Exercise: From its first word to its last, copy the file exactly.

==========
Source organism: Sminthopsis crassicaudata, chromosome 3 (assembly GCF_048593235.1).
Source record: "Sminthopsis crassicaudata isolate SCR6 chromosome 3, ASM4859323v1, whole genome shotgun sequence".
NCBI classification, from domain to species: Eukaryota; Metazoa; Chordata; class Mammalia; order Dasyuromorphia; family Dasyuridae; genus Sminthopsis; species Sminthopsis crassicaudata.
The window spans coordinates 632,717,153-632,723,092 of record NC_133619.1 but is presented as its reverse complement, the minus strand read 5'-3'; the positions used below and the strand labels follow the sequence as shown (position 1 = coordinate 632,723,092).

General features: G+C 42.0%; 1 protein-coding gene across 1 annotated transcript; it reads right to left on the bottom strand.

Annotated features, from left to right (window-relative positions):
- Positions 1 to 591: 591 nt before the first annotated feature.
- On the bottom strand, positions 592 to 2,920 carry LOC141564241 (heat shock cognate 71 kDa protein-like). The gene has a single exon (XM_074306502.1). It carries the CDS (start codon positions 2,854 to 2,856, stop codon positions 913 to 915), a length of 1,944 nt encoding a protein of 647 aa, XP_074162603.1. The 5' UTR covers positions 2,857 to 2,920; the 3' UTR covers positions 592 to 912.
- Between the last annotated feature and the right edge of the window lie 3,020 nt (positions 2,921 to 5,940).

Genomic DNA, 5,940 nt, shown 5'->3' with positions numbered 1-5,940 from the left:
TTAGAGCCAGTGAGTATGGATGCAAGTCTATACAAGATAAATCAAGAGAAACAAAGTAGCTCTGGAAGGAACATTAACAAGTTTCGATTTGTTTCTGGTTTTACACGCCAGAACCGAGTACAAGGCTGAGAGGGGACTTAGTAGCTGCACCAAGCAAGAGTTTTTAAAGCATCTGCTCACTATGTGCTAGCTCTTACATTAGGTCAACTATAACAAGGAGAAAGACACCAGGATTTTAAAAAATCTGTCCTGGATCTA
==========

Source organism: Sminthopsis crassicaudata, chromosome 3 (assembly GCF_048593235.1).
Source record: "Sminthopsis crassicaudata isolate SCR6 chromosome 3, ASM4859323v1, whole genome shotgun sequence".
NCBI classification, from domain to species: Eukaryota; Metazoa; Chordata; class Mammalia; order Dasyuromorphia; family Dasyuridae; genus Sminthopsis; species Sminthopsis crassicaudata.
The window spans coordinates 632,717,153-632,723,092 of record NC_133619.1 but is presented as its reverse complement, the minus strand read 5'-3'; the positions used below and the strand labels follow the sequence as shown (position 1 = coordinate 632,723,092).

General features: G+C 42.0%; 1 protein-coding gene across 1 annotated transcript; it reads right to left on the bottom strand.

Annotated features, from left to right (window-relative positions):
- Positions 1 to 591: 591 nt before the first annotated feature.
- On the bottom strand, positions 592 to 2,920 carry LOC141564241 (heat shock cognate 71 kDa protein-like). The gene has a single exon (XM_074306502.1). It carries the CDS (start codon positions 2,854 to 2,856, stop codon positions 913 to 915), a length of 1,944 nt encoding a protein of 647 aa, XP_074162603.1. The 5' UTR covers positions 2,857 to 2,920; the 3' UTR covers positions 592 to 912.
- Between the last annotated feature and the right edge of the window lie 3,020 nt (positions 2,921 to 5,940).

Genomic DNA, 5,940 nt, shown 5'->3' with positions numbered 1-5,940 from the left:
TTAGAGCCAGTGAGTATGGATGCAAGTCTATACAAGATAAATCAAGAGAAACAAAGTAGCTCTGGAAGGAACATTAACAAGTTTCGATTTGTTTCTGGTTTTACACGCCAGAACCGAGTACAAGGCTGAGAGGGGACTTAGTAGCTGCACCAAGCAAGAGTTTTTAAAGCATCTGCTCACTATGTGCTAGCTCTTACATTAGGTCAACTATAACAAGGAGAAAGACACCAGGATTTTAAAAAATCTGTCCTGGATCTA